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on the Oregon Trail in Scotland

June 15, 2010

As midsummer approaches the northern hemisphere and the deciduous trees are at their most intensely lush and green, it might seem a little perverse to continue with conifers for the Tuesday Tree theme. Last week I spoke in praise of the Douglas Fir. Well, I’m going to look at Douglases again this week, as I think they deserve to be seen in context, rather than as just one tree trunk. It was very interesting to read Jean and Agneta’s comments on last week’s post, saying that Douglas Firs typify the landscape of Oregon. The laird who planted them here had travelled as far as the Pacific shore of North America in the 1830s, and must have been trying to reproduce, upon his reluctant return to Scotland, a landscape which he had grown to love in the Oregon Country. Personally, I confess that I have not (yet!) been further west than the Isle of Barra in the Outer Hebrides – oh, and Ontario! – so I leave it to others to judge how well he succeeded.

This is the view into the Douglas terraces at Castle Beastie. My younger son and I set off into them to walk the dogs on Saturday morning. In the distance, you can see the Rhododendron ponticums in bloom: their mauve flowers are one of the most common sites on Scottish landed estates at this time of year. The Victorians planted them as an ‘exotic’ (from the Himalayas and Southern Europe) and they have spread like weeds in the congenially acidic soil of Scotland.

A soft rain was falling while we walked: the woods were full of pattering raindrops and birdsong. The last of the bluebells are still flowering under the trees but the ferns are rapidly overtaking them.

Standing in this landscape, with the vegetation banking up into the distance, I realised that I was in a tiny patch of temperate rainforest. You would never guess that there is a medieval castle only a couple of hundred yards away over the brow of the hill. It’s a long way from Oregon – in some ways, at least.

See also: In praise of the Douglas firTrees, deconstructed

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11 Comments leave one →
  1. June 15, 2010 8:54 pm

    You have captured the green of the Pacific Northwest Rainforest. I live in the Fraser Valley in British Columbia, just north of Washington State and your pictures could be of our wood (especially since I planted the mauve rhododendrons after a trip to Scotland).

    • dancingbeastie permalink
      June 15, 2010 9:10 pm

      Isn’t that fascinating? An ocean and a continent away, yet we share a landscape. I have wanted to visit BC for years: a local friend is about to move (back) to Victoria, so maybe I’ll make it out one day. I’ve heard you have plenty of rain, possibly (!) even more than Scotland – but it’s a blessing, as we wouldn’t have this green without it!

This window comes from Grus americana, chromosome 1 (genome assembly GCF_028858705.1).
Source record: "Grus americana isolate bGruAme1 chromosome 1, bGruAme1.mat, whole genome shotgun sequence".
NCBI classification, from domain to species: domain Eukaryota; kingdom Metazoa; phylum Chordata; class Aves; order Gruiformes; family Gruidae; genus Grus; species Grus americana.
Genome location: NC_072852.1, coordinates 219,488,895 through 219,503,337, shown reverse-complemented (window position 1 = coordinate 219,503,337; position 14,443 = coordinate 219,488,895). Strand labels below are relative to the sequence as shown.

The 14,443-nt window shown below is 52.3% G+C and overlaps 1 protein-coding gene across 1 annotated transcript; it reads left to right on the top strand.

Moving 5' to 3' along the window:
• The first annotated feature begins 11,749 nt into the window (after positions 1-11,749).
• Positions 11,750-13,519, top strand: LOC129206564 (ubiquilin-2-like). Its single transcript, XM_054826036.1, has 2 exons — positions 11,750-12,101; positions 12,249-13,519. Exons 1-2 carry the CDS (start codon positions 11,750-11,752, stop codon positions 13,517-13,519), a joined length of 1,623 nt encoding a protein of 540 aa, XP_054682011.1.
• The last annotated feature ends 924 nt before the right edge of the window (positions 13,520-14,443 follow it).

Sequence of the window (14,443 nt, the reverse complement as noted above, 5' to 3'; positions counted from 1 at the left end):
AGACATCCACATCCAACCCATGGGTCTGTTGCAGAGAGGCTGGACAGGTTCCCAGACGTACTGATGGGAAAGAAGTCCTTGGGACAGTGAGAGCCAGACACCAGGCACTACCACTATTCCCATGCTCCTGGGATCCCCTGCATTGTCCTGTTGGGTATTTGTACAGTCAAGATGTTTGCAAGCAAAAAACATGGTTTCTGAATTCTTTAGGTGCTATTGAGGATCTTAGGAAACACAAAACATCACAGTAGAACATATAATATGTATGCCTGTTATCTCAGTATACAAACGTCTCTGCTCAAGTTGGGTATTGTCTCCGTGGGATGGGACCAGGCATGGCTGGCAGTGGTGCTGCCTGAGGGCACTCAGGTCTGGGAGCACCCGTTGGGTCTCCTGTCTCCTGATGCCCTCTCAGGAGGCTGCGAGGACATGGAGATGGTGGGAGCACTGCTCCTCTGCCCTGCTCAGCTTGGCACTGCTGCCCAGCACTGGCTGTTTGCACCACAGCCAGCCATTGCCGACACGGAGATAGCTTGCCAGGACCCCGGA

2. June 16, 2010 12:05 pm

    I loved your post. I’m due to be coming home in less than two months for the first time in over a year and your post made me all the more excited ;0)

    • dancingbeastie permalink
      June 16, 2010 4:25 pm

      For a moment there I thought you meant Oregon but, on further investigation, I deduce that you are a Scot in exile. Don’t worry, we’ll save some rain for you. 😉 Thanks for visiting – your blog is a hoot!

  3. Jean S permalink
    June 16, 2010 6:08 pm

    let’s see…lots of Doug firs; check. Mauve rhodies; check. Big fluffy ferns; check.

    You have just described my back yard, minus the bluebells (and plus peonies….lost among the gigantic weeds!).

    Come to Portland; I’ll show you around!

    • dancingbeastie permalink
      June 16, 2010 6:51 pm

      All this and peonies too…sigh…how perfect! I’d love to fulfill my ambition to visit the Pacific north-west one of these days.

  4. June 16, 2010 10:42 pm

    Your description is so vivid I can feel the raindrops on my face and the fresh smell of the earth, trees and rhodedenrens. It’s Weds so I’m late for my weekly tree fix!

    • dancingbeastie permalink
      June 16, 2010 11:15 pm

      Glad you made it in the end!

  5. October 29, 2014 1:04 pm

    Having grown up in Oregon, and with ancestors who really did come on the Oregon trail, I found this fascinating. As the comments have already said, your forest could easily be in the Pacific Northwest. I don’t know why, but the purple rhododendron are also a feature of Northwestern forests. Here in Scotland, we visited the Plant Hunters’ Garden in Pitlochry years ago, not long after it was opened. Until then I had never known anything about Scottish planthunters, or indeed the Douglas of Douglas firs. Such remarkable stories of passion for plants.

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